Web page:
The direct-to-consumer eyewear brand is leveraging the iPhone X’s facial mapping technology to allow its mobile users to virtually try-on glasses before making a purchase decision.
The brand that upended the traditional retail model by allowing consumers to order glasses online, select which pairs they wanted and send the others back, is changing the way consumers purchase glasses again.
New investments in augmented reality have allowed the brand to launch its new virtual try-on feature, which uses Apple iPhone tech (iPhone X and up) to give customers a better idea of how their preferred glasses will look once on. To access the virtual shopping functionality, all users have to do is download the company’s app on a compatible device, choose a pair of frames and then swipe down to activate ‘virtual try-on’. The app will then open the iPhone’s front-facing camera and map the glasses on the user’s face with impressive detail.
As a consumer moves their face, the glasses will stay fixed in the correct place and will even reflect how the light filters through any acetate frames and how it shines on metal details. According to the brand’s Co-Founder and Co-CEO, Dave Gilboa, virtual try-on has been part of the company’s long-term plan since it first launched nine years ago.
“We’ve been patiently waiting for technology to catch up with our vision for what that experience could look like,” he said in a statement.
The retailer’s other Co-Founder, Neil Blumenthal seconded this statement, saying they didn’t want their use of AR to feel gimmicky.
“Until we were able to have a one-to-one reference and have our glasses be true to scale and fit properly on somebody’s face, none of the tools [available] were functional.”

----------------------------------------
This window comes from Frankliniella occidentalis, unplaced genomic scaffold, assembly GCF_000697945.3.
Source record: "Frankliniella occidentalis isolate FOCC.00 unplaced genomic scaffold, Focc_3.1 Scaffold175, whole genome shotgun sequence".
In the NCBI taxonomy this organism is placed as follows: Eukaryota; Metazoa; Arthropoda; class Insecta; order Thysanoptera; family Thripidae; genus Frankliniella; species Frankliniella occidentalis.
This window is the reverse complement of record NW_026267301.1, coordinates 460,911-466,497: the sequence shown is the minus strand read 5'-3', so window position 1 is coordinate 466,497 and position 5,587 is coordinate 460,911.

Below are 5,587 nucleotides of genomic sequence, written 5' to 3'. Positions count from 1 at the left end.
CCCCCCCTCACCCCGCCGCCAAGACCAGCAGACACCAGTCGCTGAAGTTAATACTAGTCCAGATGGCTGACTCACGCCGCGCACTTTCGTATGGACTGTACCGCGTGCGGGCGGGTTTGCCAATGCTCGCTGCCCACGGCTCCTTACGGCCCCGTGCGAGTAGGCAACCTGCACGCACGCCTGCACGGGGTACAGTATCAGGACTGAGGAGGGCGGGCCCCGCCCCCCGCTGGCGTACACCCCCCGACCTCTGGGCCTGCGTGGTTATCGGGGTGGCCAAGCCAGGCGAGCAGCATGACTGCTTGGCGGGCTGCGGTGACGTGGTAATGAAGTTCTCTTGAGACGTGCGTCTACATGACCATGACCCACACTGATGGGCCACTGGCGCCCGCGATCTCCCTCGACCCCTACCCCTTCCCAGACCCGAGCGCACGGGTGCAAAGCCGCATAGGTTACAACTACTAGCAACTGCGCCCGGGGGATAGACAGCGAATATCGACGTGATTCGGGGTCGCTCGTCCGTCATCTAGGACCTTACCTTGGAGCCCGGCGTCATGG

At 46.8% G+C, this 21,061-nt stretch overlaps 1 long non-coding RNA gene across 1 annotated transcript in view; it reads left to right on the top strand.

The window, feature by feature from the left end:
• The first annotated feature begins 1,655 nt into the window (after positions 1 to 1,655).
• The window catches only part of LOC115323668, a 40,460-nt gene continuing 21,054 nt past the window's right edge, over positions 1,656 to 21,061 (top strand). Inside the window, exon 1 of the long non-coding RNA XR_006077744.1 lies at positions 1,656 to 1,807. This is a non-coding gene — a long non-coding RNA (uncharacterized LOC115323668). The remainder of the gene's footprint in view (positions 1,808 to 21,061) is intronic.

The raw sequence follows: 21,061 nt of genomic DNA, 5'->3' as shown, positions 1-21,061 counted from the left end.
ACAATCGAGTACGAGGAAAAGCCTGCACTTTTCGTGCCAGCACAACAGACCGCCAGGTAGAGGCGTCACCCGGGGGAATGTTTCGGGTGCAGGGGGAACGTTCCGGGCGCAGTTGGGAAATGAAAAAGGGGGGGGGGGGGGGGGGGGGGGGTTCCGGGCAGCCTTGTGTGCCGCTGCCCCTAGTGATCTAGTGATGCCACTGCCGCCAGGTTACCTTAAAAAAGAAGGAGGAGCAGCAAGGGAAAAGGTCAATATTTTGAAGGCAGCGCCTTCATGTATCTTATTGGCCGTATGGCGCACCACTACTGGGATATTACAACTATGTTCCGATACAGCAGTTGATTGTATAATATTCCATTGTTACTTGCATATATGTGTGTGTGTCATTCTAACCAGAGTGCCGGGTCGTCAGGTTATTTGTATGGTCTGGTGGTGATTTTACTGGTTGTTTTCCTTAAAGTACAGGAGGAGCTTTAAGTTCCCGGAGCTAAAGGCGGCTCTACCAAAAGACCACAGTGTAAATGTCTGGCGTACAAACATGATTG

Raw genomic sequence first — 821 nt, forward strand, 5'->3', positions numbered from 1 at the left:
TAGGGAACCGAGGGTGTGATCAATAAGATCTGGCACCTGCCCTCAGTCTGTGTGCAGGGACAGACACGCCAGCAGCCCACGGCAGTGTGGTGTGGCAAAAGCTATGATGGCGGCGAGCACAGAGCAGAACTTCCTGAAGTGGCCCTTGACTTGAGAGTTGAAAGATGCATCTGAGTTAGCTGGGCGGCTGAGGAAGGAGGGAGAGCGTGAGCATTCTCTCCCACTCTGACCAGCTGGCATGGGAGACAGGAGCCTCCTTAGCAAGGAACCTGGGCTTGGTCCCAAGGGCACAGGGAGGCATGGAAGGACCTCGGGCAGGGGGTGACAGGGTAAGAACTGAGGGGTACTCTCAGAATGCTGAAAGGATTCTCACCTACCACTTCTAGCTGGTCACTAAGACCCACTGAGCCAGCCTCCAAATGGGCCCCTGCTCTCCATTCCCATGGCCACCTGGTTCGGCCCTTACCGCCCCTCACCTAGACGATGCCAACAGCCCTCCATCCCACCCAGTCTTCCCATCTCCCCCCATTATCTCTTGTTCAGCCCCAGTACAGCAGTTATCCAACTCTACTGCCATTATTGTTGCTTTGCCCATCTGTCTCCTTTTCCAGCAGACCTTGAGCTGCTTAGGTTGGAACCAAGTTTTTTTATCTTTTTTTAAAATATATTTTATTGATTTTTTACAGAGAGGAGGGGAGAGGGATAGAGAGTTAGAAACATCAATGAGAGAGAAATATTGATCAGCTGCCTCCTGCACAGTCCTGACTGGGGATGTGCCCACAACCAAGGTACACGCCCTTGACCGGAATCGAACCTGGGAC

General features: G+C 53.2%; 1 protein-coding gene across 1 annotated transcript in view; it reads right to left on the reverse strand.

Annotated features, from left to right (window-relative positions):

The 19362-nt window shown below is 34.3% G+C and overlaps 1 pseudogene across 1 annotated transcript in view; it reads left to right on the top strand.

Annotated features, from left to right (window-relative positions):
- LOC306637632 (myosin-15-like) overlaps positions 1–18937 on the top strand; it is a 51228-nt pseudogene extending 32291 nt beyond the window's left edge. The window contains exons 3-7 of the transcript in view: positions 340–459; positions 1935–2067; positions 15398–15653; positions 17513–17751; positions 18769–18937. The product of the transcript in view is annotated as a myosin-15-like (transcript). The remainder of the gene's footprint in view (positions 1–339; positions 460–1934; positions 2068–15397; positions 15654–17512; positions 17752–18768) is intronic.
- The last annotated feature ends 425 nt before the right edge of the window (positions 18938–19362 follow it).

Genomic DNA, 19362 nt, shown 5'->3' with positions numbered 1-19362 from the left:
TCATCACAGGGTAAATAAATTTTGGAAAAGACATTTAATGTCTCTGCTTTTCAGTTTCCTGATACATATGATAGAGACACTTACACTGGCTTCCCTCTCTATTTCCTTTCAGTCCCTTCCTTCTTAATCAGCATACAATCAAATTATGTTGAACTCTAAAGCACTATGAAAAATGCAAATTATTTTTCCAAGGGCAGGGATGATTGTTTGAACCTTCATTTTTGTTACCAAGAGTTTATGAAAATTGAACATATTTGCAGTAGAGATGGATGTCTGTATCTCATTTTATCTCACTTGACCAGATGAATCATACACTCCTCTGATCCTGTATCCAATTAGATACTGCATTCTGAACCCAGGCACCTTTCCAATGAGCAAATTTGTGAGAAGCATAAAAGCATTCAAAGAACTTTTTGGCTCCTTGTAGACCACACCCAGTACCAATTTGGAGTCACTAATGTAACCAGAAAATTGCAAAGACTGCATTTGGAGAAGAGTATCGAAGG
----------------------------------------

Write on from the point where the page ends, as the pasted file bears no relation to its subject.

It wasn’t until Apple released its iPhone X with its TrueDepth camera that the business felt confident they could do their products justice in an AR interface. The camera, which projects a mesh of roughly 30,000 infrared dots on a user’s face to create a 3D model of their facial topography, has enhanced the capabilities of app developers working within the virtual space.
Warby Parker’s new AR functionality is part of a crop of new app features that are changing the way users shop online and within the cross-channel retail space. IKEA for instance, allows shoppers to see what selected furniture would look like in their private spaces, while cosmetic brands like L’Oreal, Cover Girl and Sephora have also developed tech that allows users to virtually try on different makeup products/styles.
Offering a true-to-life virtual try-on option could prove beneficial for Warby Parker, minimising the number of frames being shipped to consumers and the amount of product being sent back. The AR feature will also prove fruitful for its stock levels, as in the past the company has cited product availability as a challenge, with so much stock circulating across the US at any given point in time.
So far, the virtual try-on feature is only available to iOS users and no details have surfaced as to whether similar functionality will be introduced for Android users.